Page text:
Protections when making a PID
The Public Interest Disclosures Act 1994 (PID Act) encourages NSW public officials to report serious wrongdoing — such as corrupt conduct or maladministration — and provides them with certain legal protections when they do.
For definitions of the types of wrongdoing covered under the PID Act, see Assessing whether a report is a PID.
Under the PID Act, public authorities must keep the identity of a reporter of wrongdoing confidential – where practical and appropriate. This may involve keeping both the fact that a public interest disclosure (PID) has been made and the substance of the report confidential.
PID Act protections (outlined in Part 3 of the Act) are in addition to work health and safety obligations, any general or workplace obligations of confidentiality, and the common law duty of care.
Under the PID Act (section 22), information that might identify or tend to identify a person who has made a PID must not be disclosed unless:
- the person consents in writing to the disclosure of the information
- it is generally known that the person has made a PID as they have voluntarily identified themselves other than by making the PID
- it is essential to disclose the information to satisfy the principles of natural justice
- it is necessary for the information to be disclosed to allow for the matter to be effectively investigated
- it is otherwise in the public interest to do so.
If you consider that confidentiality cannot be maintained for one of these reasons, it is good practice to discuss this with the person who made the disclosure to inform them of your proposed course of action and the reasons why you consider this to be appropriate.
If the reporter's identity is likely to be kept confidential, the authority should adopt an approach that helps to maintain this confidentiality. To do this, the authority should:
- limit the number of people who are aware of the reporter's identity or information that would or could identify them
- remind each person who knows the reporter's identity that there is a statutory obligation to keep it confidential
- assess whether anyone who knows the reporter's identity may have a motive to take reprisals against them or impede the progress of the investigation
- make sure that the reporter can communicate with support people and investigators without alerting others.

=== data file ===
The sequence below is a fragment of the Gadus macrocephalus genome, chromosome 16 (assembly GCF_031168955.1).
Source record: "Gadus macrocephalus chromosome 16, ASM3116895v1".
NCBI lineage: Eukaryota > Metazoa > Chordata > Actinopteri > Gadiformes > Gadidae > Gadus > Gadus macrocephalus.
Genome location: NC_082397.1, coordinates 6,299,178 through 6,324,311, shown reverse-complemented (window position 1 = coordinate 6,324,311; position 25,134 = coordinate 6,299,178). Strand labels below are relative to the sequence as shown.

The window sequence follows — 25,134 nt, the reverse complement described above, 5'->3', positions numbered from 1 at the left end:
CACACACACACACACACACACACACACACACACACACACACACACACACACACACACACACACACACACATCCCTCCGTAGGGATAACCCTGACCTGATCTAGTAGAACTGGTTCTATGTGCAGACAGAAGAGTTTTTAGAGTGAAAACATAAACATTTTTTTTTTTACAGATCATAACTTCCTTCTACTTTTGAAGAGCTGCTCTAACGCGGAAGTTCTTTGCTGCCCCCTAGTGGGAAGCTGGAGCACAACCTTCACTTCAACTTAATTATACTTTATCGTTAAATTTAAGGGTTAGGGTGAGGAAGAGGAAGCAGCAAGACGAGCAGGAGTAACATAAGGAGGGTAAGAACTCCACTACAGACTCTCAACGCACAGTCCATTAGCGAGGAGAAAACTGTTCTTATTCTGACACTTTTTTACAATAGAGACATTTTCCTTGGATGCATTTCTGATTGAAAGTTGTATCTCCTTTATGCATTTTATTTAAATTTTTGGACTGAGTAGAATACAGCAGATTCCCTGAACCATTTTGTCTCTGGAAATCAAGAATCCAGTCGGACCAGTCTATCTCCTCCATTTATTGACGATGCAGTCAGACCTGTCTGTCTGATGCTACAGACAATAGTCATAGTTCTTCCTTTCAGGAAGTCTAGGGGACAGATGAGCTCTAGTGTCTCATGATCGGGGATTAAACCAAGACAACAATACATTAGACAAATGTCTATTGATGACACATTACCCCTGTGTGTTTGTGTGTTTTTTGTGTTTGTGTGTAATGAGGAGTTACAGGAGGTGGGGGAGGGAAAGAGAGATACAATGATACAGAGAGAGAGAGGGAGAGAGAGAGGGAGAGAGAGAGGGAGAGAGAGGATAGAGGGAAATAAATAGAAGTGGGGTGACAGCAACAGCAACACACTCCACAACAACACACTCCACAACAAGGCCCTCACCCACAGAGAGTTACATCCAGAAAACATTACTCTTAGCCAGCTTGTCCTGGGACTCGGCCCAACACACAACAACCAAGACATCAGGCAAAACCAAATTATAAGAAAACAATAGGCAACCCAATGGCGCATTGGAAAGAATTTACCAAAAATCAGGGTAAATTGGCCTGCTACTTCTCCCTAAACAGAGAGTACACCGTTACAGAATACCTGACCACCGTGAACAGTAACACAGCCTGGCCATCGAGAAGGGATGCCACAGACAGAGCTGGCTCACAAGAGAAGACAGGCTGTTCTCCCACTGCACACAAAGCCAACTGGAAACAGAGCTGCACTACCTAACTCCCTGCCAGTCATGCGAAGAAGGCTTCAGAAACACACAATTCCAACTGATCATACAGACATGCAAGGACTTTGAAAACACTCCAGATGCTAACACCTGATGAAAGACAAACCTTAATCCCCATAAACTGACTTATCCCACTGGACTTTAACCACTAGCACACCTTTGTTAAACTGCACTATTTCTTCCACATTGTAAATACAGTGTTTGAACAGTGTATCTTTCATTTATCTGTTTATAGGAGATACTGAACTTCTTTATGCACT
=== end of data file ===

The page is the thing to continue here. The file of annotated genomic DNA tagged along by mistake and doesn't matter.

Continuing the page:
For guidance on how to best maintain confidentiality, see Guideline C7 - Confidentiality
Investigators should take approaches that are least likely to identify the reporter.
Protection against reprisals
Under the PID Act (section 20), public officials who make PIDs, or are suspected of making PIDs, are protected against reprisals.
The PID Act states a person who takes detrimental action against another person that is substantially in reprisal for the other person making a PID is guilty of an offence. They may also be the subject of disciplinary action and personal liability in damages for any loss that the other person suffers as a result.
Detrimental action means action causing, comprising or involving:
- injury, damage or loss
- intimidation or harassment
- discrimination, disadvantage or adverse treatment in relation to employment
- dismissal from, or prejudice in, employment or
- disciplinary proceeding.
Maximum penalty: 2 years imprisonment or 100 penalty units, or both.
It is not necessary to determine that a PID was in fact made. The protections extend to cases where the person who takes the detrimental action does so because they believe or suspect that the other person made or may have made a PID, even if they did not in fact do so.
Obligations to protect against reprisals
The authority has obligations under the common law and work health and safety legislation to make sure that the reporter does not suffer as a result of reporting.
You must take reasonable action to protect the reporter against reprisals. However, the PID Act does not protect the reporter from reasonable disciplinary or other management action in relation to their own wrong conduct.